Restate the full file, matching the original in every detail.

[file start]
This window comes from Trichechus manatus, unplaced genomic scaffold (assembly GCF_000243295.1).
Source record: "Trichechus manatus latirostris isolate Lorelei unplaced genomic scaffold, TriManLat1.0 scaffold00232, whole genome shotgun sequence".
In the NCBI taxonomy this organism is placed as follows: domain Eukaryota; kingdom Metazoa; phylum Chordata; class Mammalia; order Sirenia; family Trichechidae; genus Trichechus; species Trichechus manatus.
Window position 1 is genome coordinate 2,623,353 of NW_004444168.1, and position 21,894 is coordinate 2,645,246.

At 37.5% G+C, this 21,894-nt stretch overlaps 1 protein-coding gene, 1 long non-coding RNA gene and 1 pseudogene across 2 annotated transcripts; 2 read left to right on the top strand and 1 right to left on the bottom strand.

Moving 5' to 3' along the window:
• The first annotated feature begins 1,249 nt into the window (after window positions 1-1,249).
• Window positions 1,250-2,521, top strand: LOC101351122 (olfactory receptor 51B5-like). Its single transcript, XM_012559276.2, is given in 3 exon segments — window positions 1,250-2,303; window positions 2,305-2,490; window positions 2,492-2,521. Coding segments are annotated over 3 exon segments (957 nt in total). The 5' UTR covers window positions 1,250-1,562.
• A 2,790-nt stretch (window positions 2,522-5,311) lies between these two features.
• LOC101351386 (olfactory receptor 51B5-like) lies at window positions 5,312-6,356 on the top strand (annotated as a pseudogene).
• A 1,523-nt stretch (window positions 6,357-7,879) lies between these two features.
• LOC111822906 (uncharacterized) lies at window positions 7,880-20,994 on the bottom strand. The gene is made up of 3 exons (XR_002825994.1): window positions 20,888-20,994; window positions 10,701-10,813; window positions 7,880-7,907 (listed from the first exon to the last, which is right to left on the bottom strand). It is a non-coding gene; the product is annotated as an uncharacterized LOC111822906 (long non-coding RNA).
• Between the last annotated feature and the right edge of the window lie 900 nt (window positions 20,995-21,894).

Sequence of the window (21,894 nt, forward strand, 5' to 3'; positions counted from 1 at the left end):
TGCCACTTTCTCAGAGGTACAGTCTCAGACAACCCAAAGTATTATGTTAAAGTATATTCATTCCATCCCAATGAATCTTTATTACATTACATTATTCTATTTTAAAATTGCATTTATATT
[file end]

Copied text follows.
This window comes from Trichechus manatus, unplaced genomic scaffold (assembly GCF_000243295.1).
Source record: "Trichechus manatus latirostris isolate Lorelei unplaced genomic scaffold, TriManLat1.0 scaffold00232, whole genome shotgun sequence".
In the NCBI taxonomy this organism is placed as follows: domain Eukaryota; kingdom Metazoa; phylum Chordata; class Mammalia; order Sirenia; family Trichechidae; genus Trichechus; species Trichechus manatus.
Window position 1 is genome coordinate 2,623,353 of NW_004444168.1, and position 21,894 is coordinate 2,645,246.

At 37.5% G+C, this 21,894-nt stretch overlaps 1 protein-coding gene, 1 long non-coding RNA gene and 1 pseudogene across 2 annotated transcripts; 2 read left to right on the top strand and 1 right to left on the bottom strand.

Moving 5' to 3' along the window:
• The first annotated feature begins 1,249 nt into the window (after window positions 1-1,249).
• Window positions 1,250-2,521, top strand: LOC101351122 (olfactory receptor 51B5-like). Its single transcript, XM_012559276.2, is given in 3 exon segments — window positions 1,250-2,303; window positions 2,305-2,490; window positions 2,492-2,521. Coding segments are annotated over 3 exon segments (957 nt in total). The 5' UTR covers window positions 1,250-1,562.
• A 2,790-nt stretch (window positions 2,522-5,311) lies between these two features.
• LOC101351386 (olfactory receptor 51B5-like) lies at window positions 5,312-6,356 on the top strand (annotated as a pseudogene).
• A 1,523-nt stretch (window positions 6,357-7,879) lies between these two features.
• LOC111822906 (uncharacterized) lies at window positions 7,880-20,994 on the bottom strand. The gene is made up of 3 exons (XR_002825994.1): window positions 20,888-20,994; window positions 10,701-10,813; window positions 7,880-7,907 (listed from the first exon to the last, which is right to left on the bottom strand). It is a non-coding gene; the product is annotated as an uncharacterized LOC111822906 (long non-coding RNA).
• Between the last annotated feature and the right edge of the window lie 900 nt (window positions 20,995-21,894).

Sequence of the window (21,894 nt, forward strand, 5' to 3'; positions counted from 1 at the left end):
TGCCACTTTCTCAGAGGTACAGTCTCAGACAACCCAAAGTATTATGTTAAAGTATATTCATTCCATCCCAATGAATCTTTATTACATTACATTATTCTATTTTAAAATTGCATTTATATT